The NTIS publication number is PB2001-107339.
Characterization of Transverse Profiles
Publication No. FHWA-RD-01-024
A study of the transverse profile data currently being collected under the Long Term Pavement Performance project was undertaken. The data were collected by three processes: (1) Dipstick®, (2) a photographic method, and (3) a straightedge used to collect rut depths.
This study examined several indices for the purposes of quantifying and qualifying the transverse profiles. It is recommended that five indices be added to the National Information Management System. These indices include the area of the rut below a straight line connecting the end points of the transverse profile, the total area below the straight lines connecting the maximum surface elevations, the maximum depth for each wheelpath between a 1.8-m straightedge placed across the wheelpath and the surface of the pavement, and the width of the rut based on a 1.8-m straightedge.
These indices were studied to determine typical trends by climate, surface thickness, soil type, and age. In addition, the time-series trends for each test section were studied to determine whether any anomalies existed and the potential causes of these anomalies.
The NTIS publication number is PB2001-105685.
Reliability of Visual Inspection for Highway Bridges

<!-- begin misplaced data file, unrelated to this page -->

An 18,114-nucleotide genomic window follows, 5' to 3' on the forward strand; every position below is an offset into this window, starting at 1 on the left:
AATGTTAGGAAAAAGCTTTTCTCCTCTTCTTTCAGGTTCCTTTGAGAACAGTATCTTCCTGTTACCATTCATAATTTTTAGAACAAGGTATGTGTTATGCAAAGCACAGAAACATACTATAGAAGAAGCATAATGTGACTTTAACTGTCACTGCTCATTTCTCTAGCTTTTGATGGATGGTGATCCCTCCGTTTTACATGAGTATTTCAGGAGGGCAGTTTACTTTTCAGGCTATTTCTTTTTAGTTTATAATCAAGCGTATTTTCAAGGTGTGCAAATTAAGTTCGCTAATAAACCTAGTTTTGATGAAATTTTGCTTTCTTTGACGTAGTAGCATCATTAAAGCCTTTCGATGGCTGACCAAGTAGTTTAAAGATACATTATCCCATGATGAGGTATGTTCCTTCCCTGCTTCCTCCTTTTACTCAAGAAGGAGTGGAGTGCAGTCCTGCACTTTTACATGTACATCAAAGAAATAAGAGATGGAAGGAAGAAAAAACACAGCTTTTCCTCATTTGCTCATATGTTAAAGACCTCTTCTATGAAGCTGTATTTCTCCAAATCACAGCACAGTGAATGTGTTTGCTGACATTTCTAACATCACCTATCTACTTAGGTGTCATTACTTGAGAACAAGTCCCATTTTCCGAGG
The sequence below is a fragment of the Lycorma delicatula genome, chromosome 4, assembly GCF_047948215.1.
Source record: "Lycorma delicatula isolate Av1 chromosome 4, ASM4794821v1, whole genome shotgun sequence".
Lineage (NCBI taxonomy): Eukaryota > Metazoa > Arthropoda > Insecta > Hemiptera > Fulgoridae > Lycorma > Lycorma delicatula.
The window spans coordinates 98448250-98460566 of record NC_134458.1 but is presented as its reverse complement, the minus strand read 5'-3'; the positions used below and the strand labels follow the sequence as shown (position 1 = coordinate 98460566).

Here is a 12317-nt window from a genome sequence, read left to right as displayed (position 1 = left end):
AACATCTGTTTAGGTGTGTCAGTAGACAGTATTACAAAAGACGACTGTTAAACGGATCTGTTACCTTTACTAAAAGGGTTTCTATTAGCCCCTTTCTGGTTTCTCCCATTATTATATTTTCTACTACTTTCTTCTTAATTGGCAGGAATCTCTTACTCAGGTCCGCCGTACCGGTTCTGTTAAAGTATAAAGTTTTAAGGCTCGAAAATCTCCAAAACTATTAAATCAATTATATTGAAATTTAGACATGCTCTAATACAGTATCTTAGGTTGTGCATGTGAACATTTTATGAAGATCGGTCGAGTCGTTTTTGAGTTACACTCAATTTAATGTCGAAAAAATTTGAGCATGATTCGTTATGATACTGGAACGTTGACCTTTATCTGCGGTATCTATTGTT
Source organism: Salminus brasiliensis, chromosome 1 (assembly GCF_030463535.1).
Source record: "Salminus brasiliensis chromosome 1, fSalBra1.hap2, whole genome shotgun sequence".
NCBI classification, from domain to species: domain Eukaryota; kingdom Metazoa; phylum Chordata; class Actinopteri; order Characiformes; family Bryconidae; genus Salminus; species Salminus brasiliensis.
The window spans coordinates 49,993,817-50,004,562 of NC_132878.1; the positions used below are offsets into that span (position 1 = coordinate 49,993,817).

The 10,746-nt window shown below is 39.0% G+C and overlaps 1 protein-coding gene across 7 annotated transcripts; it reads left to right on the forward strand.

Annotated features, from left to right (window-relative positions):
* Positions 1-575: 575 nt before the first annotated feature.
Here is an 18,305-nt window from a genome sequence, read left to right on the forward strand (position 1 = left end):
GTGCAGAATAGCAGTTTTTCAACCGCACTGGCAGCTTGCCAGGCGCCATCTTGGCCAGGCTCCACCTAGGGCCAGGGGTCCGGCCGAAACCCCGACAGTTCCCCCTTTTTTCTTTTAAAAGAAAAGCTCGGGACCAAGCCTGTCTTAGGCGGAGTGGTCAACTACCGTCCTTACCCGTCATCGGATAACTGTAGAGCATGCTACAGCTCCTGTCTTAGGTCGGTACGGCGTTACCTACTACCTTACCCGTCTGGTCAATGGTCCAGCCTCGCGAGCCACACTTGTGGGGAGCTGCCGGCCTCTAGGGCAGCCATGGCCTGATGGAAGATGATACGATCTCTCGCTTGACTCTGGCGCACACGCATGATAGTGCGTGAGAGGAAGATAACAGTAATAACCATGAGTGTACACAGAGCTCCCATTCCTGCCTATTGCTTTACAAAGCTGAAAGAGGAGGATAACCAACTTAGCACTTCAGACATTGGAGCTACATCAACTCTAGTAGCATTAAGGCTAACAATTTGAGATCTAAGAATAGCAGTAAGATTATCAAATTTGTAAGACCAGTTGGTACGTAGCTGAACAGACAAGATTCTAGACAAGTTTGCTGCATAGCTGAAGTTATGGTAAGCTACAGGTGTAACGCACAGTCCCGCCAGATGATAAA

Volume I: Final Report and Volume II: Appendices
Publication Nos. FHWA-RD-01-020 and -021
Visual inspection is the predominant nondestructive evaluation technique used in bridge inspections. However, since implementation of the National Bridge Inspection Standards in 1971, a comprehensive study of the reliability of visual inspection as it relates to highway bridge inspections has not been conducted. The goals of the study include providing overall measures of the accuracy and reliability of Routine and In-Depth Visual Inspections, studying the influence of several key factors that affect Routine and In-Depth Inspections, and studying the differences between State inspection procedures and reports.
Ten inspection tasks were performed at seven test bridges using State bridge inspectors. The sample of participating inspectors included 49 inspectors from 25 State agencies. Inspectors were provided with common information, instruction, and tools. Inspector characteristics were measured through self-report questionnaires, interviews, and direct measurements.
Routine inspections were completed with significant variability, and the Condition Ratings assigned varied over a range of up to five different ratings. It is predicted that only 68 percent of the Condition Ratings will vary within one rating point of the average, and 95 percent will vary within two points. Factors that appeared to correlate with Routine Inspection results include Fear of Traffic; Visual Acuity and Color Vision; Light Intensity; Inspector Rushed Level; and Perceptions of Maintenance, Complexity, and Accessibility.
The NTIS publication numbers are PB2001-107603 (Volume I) and PB2001-107599 (Volume II).